There are a few steps instructors can take to prepare for better student buy-in for exam software--and the key is communication.

7 tips to secure student buy-in for new learning tools

There are a few steps instructors can take to prepare for better student buy-in--and the key is communication

Keep in mind that second to fourth year students very likely have devices already, and they may lack funding to purchase a new one at this point in their degree program. There are a couple of solutions to this. First, you can have funding available for those students who don’t have the resources to replace their devices. Second, you can partner with your library or IT department to offer back-up or loaner devices to students. If you pursue either of these avenues, it is important to clearly communicate these policies so students are aware of the resources available to them.

Communication with IT

Involving your information technology (IT) department is a necessary step in tech adoption, not only to organize back-up device programs, but also for software troubleshooting and managing potential integrations. Because IT plays a key role in classroom tech support, they should be included in all aspects of the purchase process as well as the implementation of the software.

The knowledge that IT brings is a key driver of student success, because they are often the ones interfacing directly with students to manage backup devices and field software questions. Hopefully the software you purchase has a direct support line, but there’s an added benefit if your in-house team is acquainted with the software and can handle common troubleshooting steps when students come to them needing assistance with their device.

Making sure that IT is aware of MSRs before purchasing software will ensure that the technology is compatible with any current devices located on campus as well. Assuming there are any integrations with the new software, having IT attend implementation meetings and maintain contact with your consultant can speed up the process of integration and streamline setup for faculty and students.

Intentional Communication to Promote Buy-In

Student buy-in can be difficult, but taking the time to clearly communicate — early and often — will make the process of implementing your new software easier and more enjoyable. Here are a few approaches to ensure effective communication:  

  1. Work with student organizations to distribute internal communication throughout the implementation process.
  2. Keep in mind that your language in communication is the key to getting students on board. You never want to come off as confrontational or imply that cheating is the main reason for switching. If cheating is the main reason for purchase and you want to communicate this, focus on how the product will improve equitable testing by leveling the playing field.
  3. Be sure students understand all the benefits of using the new software — things like getting scores sooner, receiving more detailed feedback for exams, redirecting faculty attention to students by minimizing grading time, and decreased error threshold on marking and selection. You know the software is an improvement for the students–that is why you are purchasing. But making sure students know the value add is key.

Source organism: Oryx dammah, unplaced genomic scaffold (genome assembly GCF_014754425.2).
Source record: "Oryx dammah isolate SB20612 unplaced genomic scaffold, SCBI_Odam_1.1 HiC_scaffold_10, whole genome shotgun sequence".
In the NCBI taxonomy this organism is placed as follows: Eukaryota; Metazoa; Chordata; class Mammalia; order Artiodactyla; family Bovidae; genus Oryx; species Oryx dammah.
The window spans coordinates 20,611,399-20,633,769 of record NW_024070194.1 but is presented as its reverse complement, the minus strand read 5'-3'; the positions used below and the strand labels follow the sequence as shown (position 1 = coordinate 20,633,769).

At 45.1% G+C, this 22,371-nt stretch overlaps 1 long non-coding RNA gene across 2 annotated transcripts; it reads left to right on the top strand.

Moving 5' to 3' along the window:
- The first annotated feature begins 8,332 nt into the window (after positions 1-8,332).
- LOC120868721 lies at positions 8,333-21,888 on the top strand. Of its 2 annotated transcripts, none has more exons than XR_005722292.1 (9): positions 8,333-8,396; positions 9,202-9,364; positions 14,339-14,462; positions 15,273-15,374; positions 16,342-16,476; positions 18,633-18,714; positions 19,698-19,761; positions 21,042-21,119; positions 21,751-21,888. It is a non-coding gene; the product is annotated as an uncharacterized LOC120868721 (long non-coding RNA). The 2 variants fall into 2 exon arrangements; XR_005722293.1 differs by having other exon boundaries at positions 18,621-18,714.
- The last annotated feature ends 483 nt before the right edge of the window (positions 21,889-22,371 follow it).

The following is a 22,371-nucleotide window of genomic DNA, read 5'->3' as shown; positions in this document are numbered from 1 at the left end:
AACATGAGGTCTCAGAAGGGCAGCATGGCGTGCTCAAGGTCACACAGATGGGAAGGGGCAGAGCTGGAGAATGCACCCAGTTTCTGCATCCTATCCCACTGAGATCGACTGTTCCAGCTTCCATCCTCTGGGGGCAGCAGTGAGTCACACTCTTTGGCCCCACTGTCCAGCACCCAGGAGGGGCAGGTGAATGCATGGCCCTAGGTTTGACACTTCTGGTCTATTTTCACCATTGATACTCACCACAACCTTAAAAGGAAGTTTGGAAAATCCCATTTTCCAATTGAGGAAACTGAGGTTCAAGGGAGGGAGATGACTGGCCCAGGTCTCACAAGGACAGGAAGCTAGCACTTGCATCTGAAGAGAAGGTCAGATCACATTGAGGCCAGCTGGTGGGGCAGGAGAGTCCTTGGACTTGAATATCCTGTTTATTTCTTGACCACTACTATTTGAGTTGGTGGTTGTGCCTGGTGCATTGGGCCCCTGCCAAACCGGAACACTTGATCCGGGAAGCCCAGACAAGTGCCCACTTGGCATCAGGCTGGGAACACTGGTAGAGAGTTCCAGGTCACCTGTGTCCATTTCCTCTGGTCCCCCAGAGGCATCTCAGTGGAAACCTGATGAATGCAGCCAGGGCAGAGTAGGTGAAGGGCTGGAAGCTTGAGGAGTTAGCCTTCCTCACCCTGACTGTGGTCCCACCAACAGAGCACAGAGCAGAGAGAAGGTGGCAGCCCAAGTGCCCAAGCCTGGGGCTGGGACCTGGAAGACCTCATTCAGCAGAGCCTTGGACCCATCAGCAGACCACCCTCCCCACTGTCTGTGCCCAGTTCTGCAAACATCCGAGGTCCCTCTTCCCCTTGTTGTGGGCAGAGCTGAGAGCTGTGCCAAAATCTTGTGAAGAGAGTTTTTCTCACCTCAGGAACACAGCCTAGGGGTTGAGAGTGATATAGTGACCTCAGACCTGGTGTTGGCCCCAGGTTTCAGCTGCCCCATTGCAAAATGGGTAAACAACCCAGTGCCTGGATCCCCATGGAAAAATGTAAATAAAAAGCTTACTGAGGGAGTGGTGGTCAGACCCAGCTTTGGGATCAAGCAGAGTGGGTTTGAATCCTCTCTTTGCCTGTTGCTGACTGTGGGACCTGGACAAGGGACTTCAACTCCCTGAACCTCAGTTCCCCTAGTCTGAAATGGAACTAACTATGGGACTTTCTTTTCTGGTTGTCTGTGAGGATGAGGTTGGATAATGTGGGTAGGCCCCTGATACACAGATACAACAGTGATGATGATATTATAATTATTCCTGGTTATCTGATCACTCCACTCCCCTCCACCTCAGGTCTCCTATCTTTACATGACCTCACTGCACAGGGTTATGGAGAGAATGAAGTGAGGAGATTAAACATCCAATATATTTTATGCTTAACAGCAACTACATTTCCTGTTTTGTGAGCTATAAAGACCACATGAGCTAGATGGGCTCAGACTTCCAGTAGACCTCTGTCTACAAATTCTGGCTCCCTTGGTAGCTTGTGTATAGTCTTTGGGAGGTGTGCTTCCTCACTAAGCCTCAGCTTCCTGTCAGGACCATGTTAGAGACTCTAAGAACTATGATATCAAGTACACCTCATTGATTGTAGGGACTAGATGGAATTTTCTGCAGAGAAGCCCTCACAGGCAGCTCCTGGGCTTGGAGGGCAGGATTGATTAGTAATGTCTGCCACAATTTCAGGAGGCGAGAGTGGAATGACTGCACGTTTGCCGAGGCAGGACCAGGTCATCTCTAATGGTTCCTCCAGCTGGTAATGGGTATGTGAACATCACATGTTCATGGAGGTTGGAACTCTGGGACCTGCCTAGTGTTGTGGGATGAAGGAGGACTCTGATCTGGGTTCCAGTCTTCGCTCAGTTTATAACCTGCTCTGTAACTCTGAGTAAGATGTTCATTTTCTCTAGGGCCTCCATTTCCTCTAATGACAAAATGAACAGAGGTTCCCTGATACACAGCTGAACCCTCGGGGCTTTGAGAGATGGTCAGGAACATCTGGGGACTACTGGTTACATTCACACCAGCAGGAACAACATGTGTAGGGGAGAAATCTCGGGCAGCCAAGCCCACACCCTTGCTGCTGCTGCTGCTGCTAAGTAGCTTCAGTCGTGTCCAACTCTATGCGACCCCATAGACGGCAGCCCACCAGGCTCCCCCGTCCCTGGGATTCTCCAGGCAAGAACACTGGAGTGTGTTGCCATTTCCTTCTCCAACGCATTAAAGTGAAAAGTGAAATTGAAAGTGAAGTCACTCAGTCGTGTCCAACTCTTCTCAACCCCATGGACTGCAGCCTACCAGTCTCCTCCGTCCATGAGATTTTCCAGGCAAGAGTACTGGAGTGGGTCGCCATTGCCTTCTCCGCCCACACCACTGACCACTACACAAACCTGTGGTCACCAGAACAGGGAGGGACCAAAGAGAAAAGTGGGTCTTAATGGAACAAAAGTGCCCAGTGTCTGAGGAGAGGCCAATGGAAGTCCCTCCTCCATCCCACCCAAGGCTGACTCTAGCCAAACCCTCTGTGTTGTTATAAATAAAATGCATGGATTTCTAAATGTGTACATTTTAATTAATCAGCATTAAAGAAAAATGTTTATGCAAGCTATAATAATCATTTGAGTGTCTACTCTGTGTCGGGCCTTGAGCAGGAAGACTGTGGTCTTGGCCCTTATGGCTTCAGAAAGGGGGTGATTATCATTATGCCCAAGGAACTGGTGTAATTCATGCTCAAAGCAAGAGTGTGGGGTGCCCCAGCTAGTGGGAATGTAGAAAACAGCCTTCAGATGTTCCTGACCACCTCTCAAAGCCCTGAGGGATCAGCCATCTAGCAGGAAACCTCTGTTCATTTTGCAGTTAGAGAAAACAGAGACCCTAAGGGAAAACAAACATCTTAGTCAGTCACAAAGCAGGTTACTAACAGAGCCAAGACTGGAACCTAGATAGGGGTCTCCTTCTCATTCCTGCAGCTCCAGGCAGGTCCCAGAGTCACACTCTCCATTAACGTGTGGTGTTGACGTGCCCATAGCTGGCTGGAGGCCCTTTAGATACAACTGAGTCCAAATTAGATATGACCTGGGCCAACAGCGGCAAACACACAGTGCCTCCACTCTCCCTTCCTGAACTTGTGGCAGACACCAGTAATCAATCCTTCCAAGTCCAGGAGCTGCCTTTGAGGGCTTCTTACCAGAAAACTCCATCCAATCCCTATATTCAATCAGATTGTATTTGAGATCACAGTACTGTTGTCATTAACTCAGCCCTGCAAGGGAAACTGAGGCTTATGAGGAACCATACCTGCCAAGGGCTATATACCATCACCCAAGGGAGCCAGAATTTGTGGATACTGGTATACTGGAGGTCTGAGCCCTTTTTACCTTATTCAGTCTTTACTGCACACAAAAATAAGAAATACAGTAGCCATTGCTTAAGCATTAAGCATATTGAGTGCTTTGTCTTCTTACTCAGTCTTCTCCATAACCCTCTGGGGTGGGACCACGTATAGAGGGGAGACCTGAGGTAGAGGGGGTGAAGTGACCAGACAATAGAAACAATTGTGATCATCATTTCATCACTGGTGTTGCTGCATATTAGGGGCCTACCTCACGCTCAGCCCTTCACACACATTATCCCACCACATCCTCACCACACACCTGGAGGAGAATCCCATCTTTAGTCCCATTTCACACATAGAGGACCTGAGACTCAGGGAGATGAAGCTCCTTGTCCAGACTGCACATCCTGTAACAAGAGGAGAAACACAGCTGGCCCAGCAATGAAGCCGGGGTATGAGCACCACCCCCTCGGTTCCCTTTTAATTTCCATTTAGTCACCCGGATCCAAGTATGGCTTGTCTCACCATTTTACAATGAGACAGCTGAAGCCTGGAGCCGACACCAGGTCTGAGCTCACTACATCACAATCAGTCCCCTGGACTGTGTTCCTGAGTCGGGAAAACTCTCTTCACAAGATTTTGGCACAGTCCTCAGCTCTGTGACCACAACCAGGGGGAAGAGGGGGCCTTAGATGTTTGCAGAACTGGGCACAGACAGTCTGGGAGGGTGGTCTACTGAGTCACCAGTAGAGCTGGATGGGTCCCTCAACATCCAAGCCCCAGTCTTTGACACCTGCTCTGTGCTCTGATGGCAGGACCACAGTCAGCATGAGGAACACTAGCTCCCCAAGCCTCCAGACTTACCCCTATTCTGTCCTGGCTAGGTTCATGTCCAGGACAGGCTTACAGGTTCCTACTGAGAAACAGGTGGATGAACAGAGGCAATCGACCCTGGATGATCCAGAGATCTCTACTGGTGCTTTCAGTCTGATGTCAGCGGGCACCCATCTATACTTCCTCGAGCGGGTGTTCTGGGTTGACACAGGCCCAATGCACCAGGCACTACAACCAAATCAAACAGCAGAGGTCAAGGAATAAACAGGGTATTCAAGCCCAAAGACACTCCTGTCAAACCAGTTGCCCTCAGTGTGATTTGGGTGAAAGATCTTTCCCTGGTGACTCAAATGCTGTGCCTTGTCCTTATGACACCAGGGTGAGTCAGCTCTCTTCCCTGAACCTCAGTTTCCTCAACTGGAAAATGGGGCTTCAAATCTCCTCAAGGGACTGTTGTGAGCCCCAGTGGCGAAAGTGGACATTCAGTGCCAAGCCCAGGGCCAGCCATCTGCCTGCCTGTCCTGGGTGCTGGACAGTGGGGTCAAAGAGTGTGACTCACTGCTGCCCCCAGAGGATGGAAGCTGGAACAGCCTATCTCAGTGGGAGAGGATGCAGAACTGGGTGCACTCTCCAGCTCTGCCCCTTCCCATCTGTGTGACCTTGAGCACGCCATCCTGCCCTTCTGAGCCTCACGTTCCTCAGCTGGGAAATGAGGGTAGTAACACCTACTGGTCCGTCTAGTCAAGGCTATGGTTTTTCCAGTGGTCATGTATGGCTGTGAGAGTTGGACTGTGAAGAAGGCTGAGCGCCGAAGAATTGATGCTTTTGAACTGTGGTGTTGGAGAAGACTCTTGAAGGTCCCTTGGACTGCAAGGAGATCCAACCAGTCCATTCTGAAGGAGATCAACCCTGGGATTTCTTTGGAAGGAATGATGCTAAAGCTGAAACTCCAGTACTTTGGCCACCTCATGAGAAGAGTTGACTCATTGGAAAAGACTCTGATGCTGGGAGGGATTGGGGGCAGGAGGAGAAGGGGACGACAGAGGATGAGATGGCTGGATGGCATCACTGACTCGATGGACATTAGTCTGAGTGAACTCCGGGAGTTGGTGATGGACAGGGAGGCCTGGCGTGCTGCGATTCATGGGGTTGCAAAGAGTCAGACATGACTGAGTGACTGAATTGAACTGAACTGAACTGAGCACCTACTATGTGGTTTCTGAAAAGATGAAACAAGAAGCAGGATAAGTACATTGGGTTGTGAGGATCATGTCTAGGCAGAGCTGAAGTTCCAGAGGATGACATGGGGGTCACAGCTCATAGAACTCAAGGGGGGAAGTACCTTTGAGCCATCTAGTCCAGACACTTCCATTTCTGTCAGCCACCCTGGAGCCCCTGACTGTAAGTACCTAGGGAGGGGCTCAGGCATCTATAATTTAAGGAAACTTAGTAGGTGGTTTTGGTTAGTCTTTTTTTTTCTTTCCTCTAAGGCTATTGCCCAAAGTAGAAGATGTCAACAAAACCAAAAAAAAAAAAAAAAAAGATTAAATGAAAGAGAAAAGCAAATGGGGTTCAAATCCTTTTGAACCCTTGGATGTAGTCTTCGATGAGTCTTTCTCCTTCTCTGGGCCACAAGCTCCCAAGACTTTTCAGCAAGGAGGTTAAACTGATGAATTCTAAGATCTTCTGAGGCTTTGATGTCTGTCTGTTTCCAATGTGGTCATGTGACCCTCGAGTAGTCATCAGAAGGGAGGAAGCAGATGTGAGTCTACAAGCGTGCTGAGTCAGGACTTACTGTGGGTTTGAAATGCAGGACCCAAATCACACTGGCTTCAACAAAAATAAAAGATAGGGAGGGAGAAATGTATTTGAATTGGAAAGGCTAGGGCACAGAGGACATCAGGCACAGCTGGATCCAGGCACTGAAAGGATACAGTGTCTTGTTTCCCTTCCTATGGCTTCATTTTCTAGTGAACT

4. Be intentional in your communications to ensure students feel included and informed. This is especially important for returning and more senior students, as transitioning from a former software to a new software can increase anxiety about testing and prompt questions about how the change benefits them.
  5. If you are intending to do a phased implementation of the software, consider starting with new students and allowing those established students to graduate out, rather than adjust policies in their final year. This decision will depend on the nature of your program and other considerations at your institution.
  6. Allowing students to use the software before administering high-stakes exams will also increase buy-in. This helps them become acquainted with the software rather than encountering it for the first time during a summative exam. Students need to know how the software works, what tools are included in the exam process, and make sure the technology is compatible with their device. Consider giving students multiple opportunities to test the software through practice exams and quizzes to get them comfortable before taking a high-stakes exam.
  7. Be sure students know who to reach out to if they have software questions or issues. IT involvement gives students a reliable support channel while taking the load off faculty, who may not be as tech-savvy. Besides IT, distributing your software’s support contact information will give students another resource when things do not go as planned. As with any technology implementation, there will always be a few students who struggle more than others. If these students know who to contact to get the assistance they need, then you will have more buy-in. 

Switching exam software can be challenging for all involved, but if you follow the key communication guidelines outlined here, you will have a smoother transition that benefits your students first and improves the experience for all stakeholders. The top priority is communication, and making sure that communication is clear, often, and intentional.

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